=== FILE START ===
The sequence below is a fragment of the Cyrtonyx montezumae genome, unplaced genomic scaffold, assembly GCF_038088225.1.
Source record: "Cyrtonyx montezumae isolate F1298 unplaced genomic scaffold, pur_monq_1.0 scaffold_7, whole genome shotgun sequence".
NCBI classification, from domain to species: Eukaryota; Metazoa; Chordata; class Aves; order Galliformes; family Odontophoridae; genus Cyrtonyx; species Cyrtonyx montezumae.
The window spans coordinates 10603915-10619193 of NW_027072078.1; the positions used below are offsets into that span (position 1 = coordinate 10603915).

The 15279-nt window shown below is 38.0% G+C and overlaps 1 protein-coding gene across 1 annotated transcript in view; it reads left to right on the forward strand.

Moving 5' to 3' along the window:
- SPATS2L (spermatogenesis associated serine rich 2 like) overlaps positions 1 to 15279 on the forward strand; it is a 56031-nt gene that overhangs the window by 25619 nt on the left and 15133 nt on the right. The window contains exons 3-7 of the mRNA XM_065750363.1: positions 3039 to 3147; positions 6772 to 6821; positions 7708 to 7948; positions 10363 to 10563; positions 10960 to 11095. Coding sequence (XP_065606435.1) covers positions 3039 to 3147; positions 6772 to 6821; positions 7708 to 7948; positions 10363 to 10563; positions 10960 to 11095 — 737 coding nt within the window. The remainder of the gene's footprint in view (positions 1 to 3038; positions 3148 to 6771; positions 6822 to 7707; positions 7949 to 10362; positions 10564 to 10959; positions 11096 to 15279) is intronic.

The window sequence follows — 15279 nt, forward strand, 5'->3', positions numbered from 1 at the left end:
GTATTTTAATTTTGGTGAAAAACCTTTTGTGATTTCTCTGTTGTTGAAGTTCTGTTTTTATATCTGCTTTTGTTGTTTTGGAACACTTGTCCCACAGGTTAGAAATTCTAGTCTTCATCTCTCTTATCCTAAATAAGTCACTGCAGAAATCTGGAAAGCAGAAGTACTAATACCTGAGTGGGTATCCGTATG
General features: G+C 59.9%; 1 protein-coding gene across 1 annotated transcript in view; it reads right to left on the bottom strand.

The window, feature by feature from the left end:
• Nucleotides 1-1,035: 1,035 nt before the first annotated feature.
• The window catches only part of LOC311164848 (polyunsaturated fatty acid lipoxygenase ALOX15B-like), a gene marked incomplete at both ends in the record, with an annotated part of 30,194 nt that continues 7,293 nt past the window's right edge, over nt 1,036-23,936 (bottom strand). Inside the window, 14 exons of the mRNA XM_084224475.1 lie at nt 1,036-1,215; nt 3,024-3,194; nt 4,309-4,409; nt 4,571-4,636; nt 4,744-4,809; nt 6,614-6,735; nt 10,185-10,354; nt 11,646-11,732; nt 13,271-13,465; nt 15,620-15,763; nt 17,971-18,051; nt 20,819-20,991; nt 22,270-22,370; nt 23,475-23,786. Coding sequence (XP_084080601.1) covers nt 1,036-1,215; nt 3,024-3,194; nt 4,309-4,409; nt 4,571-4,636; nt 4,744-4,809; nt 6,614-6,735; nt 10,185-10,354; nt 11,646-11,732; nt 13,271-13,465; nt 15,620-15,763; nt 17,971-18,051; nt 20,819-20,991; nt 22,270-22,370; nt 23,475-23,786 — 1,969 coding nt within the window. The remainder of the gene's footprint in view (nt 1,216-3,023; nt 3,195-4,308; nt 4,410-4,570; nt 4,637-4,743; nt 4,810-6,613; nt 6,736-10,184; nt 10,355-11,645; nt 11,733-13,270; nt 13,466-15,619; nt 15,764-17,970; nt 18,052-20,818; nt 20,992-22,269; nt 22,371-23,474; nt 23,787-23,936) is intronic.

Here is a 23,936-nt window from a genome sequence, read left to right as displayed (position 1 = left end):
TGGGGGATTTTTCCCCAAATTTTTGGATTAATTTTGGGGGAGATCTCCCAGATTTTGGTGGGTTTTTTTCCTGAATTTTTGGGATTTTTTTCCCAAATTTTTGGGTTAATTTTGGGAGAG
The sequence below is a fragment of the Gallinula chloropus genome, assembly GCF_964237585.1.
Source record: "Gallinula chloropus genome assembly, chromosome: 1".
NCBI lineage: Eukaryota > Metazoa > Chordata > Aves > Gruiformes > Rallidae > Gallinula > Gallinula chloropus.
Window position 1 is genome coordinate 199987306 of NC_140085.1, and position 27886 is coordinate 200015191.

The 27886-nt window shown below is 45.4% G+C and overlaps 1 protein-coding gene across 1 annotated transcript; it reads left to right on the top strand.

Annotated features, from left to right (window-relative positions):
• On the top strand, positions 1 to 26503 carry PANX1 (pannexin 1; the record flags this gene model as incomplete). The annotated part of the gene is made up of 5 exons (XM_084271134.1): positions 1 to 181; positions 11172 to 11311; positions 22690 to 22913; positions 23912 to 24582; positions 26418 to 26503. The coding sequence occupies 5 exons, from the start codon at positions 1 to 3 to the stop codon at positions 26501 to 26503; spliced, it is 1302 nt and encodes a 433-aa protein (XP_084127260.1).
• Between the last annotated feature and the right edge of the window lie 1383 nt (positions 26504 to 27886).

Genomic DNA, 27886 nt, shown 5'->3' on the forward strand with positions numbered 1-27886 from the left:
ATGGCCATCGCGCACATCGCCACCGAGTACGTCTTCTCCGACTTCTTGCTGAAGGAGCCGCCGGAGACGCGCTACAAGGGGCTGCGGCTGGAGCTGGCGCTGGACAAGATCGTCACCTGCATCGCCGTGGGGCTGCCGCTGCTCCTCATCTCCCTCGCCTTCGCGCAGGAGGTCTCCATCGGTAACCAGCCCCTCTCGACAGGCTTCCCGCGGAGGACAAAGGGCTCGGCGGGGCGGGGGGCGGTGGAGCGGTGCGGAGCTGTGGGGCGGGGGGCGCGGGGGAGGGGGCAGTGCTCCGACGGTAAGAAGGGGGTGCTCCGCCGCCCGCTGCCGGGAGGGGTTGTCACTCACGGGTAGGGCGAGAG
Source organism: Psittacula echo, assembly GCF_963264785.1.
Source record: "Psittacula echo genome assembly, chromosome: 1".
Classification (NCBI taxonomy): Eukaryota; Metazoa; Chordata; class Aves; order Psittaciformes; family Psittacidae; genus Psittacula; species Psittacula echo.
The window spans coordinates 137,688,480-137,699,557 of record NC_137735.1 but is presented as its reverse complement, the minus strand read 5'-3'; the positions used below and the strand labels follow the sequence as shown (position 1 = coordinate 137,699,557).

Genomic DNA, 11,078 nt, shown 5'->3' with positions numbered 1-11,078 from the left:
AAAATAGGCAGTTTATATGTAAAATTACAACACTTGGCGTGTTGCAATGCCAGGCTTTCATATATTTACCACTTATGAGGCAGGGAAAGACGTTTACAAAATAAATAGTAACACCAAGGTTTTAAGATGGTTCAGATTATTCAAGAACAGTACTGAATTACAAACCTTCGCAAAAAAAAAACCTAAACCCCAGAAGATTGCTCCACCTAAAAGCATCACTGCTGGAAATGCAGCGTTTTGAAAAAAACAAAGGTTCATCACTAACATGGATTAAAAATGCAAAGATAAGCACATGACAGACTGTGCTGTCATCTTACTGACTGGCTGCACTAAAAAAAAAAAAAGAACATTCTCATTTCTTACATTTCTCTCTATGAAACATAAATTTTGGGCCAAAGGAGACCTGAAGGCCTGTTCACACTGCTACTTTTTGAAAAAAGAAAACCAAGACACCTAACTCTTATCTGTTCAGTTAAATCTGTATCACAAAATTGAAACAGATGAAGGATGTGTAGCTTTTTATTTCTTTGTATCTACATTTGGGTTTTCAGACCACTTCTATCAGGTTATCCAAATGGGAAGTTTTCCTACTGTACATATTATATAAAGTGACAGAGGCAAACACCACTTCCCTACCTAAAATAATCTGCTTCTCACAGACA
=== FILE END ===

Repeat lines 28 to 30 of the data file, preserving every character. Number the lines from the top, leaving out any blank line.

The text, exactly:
Classification (NCBI taxonomy): Eukaryota; Metazoa; Chordata; class Aves; order Psittaciformes; family Psittacidae; genus Psittacula; species Psittacula echo.
The window spans coordinates 137,688,480-137,699,557 of record NC_137735.1 but is presented as its reverse complement, the minus strand read 5'-3'; the positions used below and the strand labels follow the sequence as shown (position 1 = coordinate 137,699,557).

Genomic DNA, 11,078 nt, shown 5'->3' with positions numbered 1-11,078 from the left: